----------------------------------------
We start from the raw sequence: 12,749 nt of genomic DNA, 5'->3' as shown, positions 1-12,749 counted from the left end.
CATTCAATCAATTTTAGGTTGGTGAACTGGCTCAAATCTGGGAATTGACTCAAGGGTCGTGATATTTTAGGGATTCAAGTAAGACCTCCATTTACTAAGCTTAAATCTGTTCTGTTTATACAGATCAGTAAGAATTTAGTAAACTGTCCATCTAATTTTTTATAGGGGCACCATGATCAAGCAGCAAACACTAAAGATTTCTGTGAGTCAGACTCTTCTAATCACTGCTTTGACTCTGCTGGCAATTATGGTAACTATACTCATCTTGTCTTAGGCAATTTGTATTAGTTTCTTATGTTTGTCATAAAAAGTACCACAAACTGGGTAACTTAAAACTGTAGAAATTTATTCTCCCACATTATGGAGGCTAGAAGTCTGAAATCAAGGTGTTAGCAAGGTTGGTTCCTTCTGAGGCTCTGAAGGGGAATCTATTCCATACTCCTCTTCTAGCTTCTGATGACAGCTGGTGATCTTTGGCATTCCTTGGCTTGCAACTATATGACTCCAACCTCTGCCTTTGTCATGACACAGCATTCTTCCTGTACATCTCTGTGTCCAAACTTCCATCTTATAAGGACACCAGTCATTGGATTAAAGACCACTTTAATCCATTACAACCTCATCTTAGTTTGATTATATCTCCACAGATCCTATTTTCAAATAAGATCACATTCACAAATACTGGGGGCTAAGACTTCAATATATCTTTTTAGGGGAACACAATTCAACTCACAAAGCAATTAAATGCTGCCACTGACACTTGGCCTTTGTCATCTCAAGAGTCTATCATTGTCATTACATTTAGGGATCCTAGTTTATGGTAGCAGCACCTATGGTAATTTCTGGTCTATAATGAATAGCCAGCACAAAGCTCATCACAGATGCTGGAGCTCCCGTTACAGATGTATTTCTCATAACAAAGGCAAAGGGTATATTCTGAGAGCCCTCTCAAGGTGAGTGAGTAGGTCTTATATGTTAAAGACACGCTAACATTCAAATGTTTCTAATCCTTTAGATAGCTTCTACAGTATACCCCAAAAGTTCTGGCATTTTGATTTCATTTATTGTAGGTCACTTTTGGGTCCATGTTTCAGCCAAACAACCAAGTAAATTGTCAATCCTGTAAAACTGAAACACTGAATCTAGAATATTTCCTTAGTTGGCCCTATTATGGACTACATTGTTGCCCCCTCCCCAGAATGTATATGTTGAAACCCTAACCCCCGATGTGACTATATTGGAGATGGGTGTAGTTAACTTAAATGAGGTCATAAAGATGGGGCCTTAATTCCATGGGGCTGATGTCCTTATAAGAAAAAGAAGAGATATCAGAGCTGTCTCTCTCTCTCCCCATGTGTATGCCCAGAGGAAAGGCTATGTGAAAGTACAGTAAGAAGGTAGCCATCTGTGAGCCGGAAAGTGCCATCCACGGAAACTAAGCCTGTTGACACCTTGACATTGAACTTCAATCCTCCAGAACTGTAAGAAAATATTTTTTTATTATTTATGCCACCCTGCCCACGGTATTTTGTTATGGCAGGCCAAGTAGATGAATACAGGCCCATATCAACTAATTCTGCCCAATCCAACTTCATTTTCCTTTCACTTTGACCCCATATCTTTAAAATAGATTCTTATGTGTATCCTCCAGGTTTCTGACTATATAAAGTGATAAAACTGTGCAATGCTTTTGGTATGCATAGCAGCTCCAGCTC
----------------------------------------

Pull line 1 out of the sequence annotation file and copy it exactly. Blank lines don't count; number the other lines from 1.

We start from the raw sequence: 12,749 nt of genomic DNA, 5'->3' as shown, positions 1-12,749 counted from the left end.